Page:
Today’s health care system is not well designed to meet the needs of patients with common chronic conditions. Some patients receive good-quality care that is well coordinated, with good communication among the various clinicians involved. For too many others, however, care for even a single condition is fragmented across many clinicians and settings with little coordination or communication, and some needs remain undetected and/or unmet.
Given the magnitude of the change that is required, the committee believes that leadership at the national level is required to initiate the process of change by taking two important steps. First, a short list of priority conditions should be promulgated by the Department of Health and Human Services, and all health care stakeholders should then focus attention on making substantial progress toward the establishment of state-of-the-art processes for these conditions in the next 5 years. Second, resources should be provided to seed innovative projects at the delivery system level, especially those projects that have a high likelihood of producing knowledge and tools that can be applied on a widespread basis throughout the health care sector.
The committee believes such a focus on specific common clinical conditions is the best way to achieve the substantial improvement in quality that is required. Such conditions represent the needs around which patients have the greatest interaction with the system and make the most choices about cost and quality (and other issues). This is also the level at which care processes can be designed and refined. Thus, priority conditions offer the best opportunity for undertaking the development of the evidence base for practice; the reorganization of care; the development of supportive information technologies; and the design and refinement of quality measures and reporting processes, as well as payment incentives and rewards.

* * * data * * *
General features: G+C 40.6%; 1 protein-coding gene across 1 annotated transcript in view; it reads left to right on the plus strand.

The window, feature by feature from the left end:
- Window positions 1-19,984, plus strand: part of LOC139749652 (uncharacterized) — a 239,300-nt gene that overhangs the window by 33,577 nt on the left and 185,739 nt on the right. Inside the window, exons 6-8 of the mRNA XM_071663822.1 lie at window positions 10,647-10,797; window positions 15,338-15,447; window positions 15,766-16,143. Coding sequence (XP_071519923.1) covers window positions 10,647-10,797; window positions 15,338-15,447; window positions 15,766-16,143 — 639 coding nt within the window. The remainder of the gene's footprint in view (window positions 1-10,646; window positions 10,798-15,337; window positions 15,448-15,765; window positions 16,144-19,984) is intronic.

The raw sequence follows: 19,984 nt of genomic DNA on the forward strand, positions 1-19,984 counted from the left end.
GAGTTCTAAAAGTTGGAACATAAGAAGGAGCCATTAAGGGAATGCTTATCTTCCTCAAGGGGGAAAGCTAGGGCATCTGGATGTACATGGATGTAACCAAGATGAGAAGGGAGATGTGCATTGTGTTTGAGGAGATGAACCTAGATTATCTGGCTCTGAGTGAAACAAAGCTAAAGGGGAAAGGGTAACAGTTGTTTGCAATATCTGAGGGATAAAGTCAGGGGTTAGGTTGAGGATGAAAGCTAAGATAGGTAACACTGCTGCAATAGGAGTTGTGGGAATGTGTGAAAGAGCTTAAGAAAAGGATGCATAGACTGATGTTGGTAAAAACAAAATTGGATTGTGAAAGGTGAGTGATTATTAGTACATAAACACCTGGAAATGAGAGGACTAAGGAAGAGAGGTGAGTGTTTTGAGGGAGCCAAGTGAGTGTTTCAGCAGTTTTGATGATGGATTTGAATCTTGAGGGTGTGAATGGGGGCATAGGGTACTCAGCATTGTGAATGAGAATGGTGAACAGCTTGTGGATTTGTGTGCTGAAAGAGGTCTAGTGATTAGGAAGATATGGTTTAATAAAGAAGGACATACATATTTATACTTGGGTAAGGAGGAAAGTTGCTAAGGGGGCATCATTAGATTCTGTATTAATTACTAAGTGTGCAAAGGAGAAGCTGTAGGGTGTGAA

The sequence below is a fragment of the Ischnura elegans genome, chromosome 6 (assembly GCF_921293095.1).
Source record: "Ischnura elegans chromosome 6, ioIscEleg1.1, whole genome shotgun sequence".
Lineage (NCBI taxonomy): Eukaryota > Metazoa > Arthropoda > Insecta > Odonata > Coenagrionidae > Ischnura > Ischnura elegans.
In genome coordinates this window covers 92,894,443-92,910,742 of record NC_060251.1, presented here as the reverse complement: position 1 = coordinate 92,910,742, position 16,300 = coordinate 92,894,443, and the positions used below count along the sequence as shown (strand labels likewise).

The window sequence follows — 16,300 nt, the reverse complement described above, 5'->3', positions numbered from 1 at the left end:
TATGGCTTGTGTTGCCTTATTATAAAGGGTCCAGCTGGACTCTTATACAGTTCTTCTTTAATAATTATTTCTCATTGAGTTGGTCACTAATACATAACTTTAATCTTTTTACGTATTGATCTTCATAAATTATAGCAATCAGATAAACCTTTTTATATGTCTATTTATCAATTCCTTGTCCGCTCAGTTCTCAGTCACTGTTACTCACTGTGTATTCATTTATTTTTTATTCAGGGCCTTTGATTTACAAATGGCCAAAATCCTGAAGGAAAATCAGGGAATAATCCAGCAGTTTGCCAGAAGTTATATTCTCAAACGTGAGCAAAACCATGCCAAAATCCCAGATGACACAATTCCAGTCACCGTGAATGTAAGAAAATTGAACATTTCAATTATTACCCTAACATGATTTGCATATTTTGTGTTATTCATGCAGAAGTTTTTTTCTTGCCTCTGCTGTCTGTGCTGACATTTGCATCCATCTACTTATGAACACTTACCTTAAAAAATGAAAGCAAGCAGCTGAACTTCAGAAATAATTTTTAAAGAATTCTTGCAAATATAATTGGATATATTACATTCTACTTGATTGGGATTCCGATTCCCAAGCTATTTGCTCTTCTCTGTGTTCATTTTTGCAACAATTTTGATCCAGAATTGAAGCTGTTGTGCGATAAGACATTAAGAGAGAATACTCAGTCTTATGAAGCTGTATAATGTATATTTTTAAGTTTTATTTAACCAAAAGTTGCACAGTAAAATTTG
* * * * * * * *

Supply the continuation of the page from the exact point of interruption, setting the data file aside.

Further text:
Recommendation 5: The Agency for Healthcare Research and Quality should identify not fewer than 15 priority conditions, taking into account frequency of occurrence, health burden, and resource use. In collaboration with the National Quality Forum, the agency should convene stakeholders, including purchasers, consumers, health care organizations, professional groups, and others, to develop strategies, goals, and action plans for achieving substantial improvements in quality in the next 5 years for each of the priority conditions.
Identifying priority conditions represents a starting point to support the organization of care, bring the evidence base into practice, develop information technology and infrastructure to support care, and develop mechanisms to measure and pay for quality care. Instead of defining care by where it is delivered or who delivers it, the system should be designed to optimize care for patients’ needs across the entire continuum of care in the most effective and efficient way possible.